Stephen Hartzell, chair of the Carolinas Chapter of the Federal Communications Bar Association ("FCBA"), led members of the North Carolina Chapter of the Public Relations Society of America (PRSA) and the FCBA in a discussion of the law and regulation around the blurring lines between PR and Advertising. Together, communications professionals and attorneys reviewed best practices, pitfalls and shifting regulation in these areas.
The event initiation read:
The Federal Trade Commission (FTC) has regulatory and enforcement authority over advertising in any media on any platform, including both “new” digital and social media platforms as well as “traditional” print and broadcast. Understanding how and when to include disclosures to identify a sponsor can be a challenge for “native advertising” that is often integrated with editorial content (for example, “sponsored content” or recommendation widgets). Public relations professionals have long recognized that a story is far more valuable than purchased space. This roundtable will address key issues to consider when using content that may look “editorial”-- and might even have been written by a journalist --but inhabits the popular “native advertising” space between traditional advertising and traditional PR.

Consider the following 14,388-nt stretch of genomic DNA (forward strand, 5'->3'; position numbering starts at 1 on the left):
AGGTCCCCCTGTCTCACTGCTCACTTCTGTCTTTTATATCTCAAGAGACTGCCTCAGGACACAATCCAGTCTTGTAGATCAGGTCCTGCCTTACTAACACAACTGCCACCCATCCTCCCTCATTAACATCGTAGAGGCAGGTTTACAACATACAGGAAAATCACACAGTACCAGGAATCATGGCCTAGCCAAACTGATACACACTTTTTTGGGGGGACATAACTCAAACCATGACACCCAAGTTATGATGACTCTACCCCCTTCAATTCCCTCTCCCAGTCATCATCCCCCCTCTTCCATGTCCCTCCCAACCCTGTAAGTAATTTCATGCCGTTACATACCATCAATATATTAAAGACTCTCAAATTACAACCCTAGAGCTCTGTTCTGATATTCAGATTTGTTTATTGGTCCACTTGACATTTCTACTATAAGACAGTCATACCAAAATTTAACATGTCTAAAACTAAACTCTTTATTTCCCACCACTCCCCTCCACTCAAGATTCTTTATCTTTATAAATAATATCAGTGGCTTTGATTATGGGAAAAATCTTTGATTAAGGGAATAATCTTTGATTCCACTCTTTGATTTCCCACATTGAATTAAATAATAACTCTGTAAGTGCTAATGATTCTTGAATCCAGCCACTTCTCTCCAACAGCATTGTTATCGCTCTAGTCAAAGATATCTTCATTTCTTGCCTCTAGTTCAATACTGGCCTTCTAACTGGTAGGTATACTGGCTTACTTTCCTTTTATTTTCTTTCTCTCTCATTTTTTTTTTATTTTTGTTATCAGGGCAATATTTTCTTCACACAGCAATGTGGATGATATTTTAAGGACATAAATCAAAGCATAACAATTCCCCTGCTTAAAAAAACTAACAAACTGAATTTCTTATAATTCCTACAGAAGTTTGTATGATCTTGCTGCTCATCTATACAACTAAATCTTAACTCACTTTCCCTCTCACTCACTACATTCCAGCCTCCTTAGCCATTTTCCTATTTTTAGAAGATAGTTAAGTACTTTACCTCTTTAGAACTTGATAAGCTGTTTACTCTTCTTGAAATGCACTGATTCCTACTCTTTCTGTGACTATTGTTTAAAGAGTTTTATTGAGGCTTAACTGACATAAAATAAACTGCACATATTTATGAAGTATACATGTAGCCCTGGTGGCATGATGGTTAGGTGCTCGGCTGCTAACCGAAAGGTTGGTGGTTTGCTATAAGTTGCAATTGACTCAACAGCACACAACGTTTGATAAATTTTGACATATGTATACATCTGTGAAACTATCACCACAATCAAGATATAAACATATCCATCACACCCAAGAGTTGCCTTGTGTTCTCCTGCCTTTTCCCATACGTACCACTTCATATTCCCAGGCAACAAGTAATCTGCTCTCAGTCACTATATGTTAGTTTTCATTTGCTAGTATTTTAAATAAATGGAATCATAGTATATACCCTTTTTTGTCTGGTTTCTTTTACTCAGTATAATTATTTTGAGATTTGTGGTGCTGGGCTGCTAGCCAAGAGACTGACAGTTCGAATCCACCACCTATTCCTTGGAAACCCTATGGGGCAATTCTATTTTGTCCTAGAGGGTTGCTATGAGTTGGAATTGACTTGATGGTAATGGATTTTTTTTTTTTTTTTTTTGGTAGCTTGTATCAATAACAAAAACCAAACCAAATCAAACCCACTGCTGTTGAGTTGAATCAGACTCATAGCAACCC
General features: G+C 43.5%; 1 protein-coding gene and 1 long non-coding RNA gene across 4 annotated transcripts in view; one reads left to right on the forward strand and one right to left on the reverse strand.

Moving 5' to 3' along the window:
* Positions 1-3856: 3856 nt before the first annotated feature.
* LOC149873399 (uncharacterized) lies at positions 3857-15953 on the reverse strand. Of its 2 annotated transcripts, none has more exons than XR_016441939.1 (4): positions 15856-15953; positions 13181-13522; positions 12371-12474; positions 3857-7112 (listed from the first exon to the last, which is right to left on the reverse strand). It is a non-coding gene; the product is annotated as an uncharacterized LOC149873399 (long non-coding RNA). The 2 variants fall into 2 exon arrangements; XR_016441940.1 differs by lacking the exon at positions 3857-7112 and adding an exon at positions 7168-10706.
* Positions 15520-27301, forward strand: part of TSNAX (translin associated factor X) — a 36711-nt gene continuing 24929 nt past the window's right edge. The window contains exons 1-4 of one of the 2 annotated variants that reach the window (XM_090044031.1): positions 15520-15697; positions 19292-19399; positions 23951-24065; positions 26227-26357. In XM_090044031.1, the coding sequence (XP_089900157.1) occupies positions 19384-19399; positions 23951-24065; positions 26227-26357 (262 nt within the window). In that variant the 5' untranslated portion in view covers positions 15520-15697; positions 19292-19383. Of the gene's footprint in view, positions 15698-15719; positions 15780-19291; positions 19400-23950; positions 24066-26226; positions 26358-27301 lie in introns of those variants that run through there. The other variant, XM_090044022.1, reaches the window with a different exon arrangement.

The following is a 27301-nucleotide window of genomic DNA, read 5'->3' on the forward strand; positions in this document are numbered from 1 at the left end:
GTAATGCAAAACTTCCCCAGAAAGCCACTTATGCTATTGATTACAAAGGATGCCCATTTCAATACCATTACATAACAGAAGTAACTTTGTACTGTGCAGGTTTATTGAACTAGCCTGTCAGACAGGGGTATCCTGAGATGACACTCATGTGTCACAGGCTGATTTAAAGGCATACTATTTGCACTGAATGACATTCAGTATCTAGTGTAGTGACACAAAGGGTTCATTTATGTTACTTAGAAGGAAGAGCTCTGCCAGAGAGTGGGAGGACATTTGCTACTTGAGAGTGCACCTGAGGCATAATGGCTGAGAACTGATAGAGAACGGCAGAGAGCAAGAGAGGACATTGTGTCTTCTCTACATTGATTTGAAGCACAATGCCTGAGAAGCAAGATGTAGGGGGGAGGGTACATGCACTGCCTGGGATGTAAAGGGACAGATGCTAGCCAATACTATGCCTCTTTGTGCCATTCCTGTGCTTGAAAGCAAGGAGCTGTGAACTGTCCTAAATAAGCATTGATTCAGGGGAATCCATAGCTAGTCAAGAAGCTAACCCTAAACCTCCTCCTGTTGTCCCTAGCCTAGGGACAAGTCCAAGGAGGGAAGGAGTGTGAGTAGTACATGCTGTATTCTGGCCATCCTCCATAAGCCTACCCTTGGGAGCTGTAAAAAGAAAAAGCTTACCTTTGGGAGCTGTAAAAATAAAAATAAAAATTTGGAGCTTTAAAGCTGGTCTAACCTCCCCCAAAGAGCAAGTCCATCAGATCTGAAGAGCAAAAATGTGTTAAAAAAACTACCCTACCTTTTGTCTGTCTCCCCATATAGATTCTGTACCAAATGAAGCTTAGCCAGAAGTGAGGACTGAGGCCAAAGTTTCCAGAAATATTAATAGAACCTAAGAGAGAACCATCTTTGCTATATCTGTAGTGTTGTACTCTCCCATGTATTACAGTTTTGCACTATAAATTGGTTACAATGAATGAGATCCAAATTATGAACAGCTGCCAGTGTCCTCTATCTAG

The FTC also regulates endorsements and testimonials across online and “non-traditional” media platforms. Online contests and sweepstakes are governed by state and federal laws, as well as by a new category of “private laws” established by social media platforms like Facebook, Twitter, and Tumblr for promotional efforts using those tools. Awareness of the expectations for these purposes is critical to brand reputation.